Super Mario 3D World review: silly symphony

Super Mario 3D World is Mario's finest outing in years.

Game Info
Platform Wii U
Publisher Nintendo
Developer Nintendo Entertainment Analysis and Development
Release Date Nov 22, 2013

Super Mario 3D World is the best platformer I've played this generation.

As it shares DNA with several of Mario's latest main-series outings, 3D World doesn't feel as inventive as, say, Super Mario Galaxy did in 2007. But it succeeds on its own merits, with brilliant level design, excellent pacing and surprisingly coherent multiplayer action.

You play as Mario, Luigi, Peach or Toad — the original lineup from Super Mario Bros 2. — and do what this crew does best: run, jump and wield power-ups across dozens of colorful stages. Story-wise, Bowser is involved, and there are innocents to save — but Super Mario 3D World is mercifully thin on plot, allowing you to focus on the important stuff: traversing levels, finding stars that allow you to progress, and beating up bosses.

Each character has his/her strengths: Mario is the all-around dude, Luigi has the highest jump, but he's harder to control, Peach has a crucial floating move, and Toad is the fastest. I found the interplay between characters refreshing and fun, since, unlike in Mario's other multiplayer adventures, it actually matters who you choose to play as. You can beat the game with any character — and with any combination of them — but I preferred Toad and Peach for their particular skills.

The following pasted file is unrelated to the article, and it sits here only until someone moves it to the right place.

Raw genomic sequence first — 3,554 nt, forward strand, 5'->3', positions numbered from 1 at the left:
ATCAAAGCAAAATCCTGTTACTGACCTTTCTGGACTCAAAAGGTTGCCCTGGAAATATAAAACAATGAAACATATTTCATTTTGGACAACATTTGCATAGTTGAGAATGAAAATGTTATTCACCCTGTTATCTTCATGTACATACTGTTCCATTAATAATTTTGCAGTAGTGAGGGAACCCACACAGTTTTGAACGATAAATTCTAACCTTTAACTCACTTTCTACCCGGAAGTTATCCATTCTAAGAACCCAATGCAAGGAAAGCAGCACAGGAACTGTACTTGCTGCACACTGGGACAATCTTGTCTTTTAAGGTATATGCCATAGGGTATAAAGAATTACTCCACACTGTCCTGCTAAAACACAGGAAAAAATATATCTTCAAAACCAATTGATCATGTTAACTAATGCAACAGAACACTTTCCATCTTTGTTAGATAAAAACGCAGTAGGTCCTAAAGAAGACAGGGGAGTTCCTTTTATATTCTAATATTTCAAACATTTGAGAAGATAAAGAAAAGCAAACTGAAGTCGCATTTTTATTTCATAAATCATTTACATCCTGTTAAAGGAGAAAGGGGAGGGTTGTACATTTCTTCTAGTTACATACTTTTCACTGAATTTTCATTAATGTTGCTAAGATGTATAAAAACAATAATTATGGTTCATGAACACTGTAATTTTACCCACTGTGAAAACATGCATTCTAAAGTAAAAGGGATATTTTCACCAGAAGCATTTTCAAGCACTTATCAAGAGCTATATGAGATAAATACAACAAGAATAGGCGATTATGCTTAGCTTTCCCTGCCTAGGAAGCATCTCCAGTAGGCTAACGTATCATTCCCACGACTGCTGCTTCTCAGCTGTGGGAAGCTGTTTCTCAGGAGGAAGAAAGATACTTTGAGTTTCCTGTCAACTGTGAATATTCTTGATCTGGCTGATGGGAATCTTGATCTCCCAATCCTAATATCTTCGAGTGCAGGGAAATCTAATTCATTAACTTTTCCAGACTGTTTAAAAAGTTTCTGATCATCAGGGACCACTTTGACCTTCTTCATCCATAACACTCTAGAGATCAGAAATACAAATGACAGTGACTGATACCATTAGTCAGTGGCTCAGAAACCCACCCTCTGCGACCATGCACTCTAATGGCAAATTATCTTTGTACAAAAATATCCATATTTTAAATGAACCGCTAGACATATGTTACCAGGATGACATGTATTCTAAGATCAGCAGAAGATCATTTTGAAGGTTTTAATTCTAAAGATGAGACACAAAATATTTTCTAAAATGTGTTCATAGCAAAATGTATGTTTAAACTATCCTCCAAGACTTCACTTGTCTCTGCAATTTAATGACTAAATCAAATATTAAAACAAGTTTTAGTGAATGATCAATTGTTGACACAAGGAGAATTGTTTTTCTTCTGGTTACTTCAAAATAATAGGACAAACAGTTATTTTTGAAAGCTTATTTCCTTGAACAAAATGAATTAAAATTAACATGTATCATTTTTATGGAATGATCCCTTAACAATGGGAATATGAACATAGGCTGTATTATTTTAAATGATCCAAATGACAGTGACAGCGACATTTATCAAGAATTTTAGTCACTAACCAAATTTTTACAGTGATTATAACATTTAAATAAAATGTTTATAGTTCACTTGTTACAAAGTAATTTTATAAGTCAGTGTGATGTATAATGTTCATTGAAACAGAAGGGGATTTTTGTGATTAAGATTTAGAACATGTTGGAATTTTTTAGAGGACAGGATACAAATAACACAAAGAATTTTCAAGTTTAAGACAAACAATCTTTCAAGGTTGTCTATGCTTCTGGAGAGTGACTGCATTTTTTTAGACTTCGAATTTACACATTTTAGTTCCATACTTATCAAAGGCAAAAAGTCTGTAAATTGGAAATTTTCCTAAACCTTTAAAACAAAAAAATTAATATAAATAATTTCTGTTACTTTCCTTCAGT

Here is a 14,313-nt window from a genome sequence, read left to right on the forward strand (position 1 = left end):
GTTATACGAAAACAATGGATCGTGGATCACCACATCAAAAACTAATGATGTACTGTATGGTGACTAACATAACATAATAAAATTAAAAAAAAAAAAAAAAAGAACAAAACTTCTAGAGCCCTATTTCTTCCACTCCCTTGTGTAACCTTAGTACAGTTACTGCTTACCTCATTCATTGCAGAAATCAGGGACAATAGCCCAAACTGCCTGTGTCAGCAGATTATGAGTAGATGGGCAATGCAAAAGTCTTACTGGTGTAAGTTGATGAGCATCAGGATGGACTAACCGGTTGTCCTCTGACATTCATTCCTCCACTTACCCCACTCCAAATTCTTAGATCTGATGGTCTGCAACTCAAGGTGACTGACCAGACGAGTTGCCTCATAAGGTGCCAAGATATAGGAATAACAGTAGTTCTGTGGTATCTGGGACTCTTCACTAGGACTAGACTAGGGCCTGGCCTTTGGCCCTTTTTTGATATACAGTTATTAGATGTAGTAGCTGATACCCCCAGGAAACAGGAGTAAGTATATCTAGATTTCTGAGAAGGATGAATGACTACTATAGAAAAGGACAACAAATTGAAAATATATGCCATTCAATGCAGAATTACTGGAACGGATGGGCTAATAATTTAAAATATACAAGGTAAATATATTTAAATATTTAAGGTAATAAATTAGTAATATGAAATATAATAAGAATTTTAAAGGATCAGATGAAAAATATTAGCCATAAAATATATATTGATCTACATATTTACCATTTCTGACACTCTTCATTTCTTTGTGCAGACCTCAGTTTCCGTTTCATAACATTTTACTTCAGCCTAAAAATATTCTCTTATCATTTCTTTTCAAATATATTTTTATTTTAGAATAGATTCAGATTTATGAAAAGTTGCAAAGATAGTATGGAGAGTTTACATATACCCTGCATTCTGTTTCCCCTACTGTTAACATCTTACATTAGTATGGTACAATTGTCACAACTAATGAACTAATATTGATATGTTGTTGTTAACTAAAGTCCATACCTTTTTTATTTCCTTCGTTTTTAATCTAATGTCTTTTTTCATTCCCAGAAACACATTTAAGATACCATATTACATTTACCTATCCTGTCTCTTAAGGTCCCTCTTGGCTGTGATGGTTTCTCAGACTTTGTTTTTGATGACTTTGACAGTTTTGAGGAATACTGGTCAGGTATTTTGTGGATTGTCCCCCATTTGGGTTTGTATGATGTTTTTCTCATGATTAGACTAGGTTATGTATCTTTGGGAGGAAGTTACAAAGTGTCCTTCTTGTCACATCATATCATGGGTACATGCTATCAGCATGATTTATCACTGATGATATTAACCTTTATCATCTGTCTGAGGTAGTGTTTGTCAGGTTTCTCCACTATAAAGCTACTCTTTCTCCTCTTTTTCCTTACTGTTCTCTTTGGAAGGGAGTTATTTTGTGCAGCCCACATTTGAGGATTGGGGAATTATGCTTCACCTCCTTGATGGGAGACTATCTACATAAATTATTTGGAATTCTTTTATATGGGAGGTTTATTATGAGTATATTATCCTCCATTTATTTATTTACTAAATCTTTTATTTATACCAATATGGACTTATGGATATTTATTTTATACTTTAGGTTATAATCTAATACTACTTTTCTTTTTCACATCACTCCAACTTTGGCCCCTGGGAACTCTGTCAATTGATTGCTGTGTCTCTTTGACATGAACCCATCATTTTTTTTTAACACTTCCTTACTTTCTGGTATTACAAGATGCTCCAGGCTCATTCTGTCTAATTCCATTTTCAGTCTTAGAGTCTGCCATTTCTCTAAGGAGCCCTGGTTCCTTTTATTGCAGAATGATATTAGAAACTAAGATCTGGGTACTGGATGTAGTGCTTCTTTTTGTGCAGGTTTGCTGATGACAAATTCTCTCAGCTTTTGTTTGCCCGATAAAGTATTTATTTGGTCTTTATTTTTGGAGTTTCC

As in the New Super Mario Bros. series, one to four characters can tackle the game at any time. But here, the 3D space gives multiple players more room to maneuver, and I immediately felt more comfortable taking on difficult levels and boss battles with friends. While you can still mess with your partners (by picking them up and hurling them into lava, for example), there were far fewer tragic-comic multiplayer deaths.

For the first time in a multiplayer-enhanced Mario title, I actually preferred to play with others. The friendly competition afforded by score rankings created a satisfying push-pull between competition and collaboration, and I felt better supported to take on bosses with a buddy or team.


Stages are designed to work well with any number of challengers — they range from the tight, confined corridors of ghost houses to free-standing vertical gauntlets and relatively open plains. There's impressive thematic variety as well, and Mario nostalgia is well-balanced with new power-ups, enemies and obstacles. In one snowy stage, I faced off against goombas in Kuribu-shoe-like ice skates and avoided being blown off of the level by giant wind monsters. In another, old-school squid foes (bloopers, for the uninitiated) surrounded me as I had to navigate foreground and background areas in an underwater cave. The designs are always playful and fun, and served new, more outrageous challenges with every stage.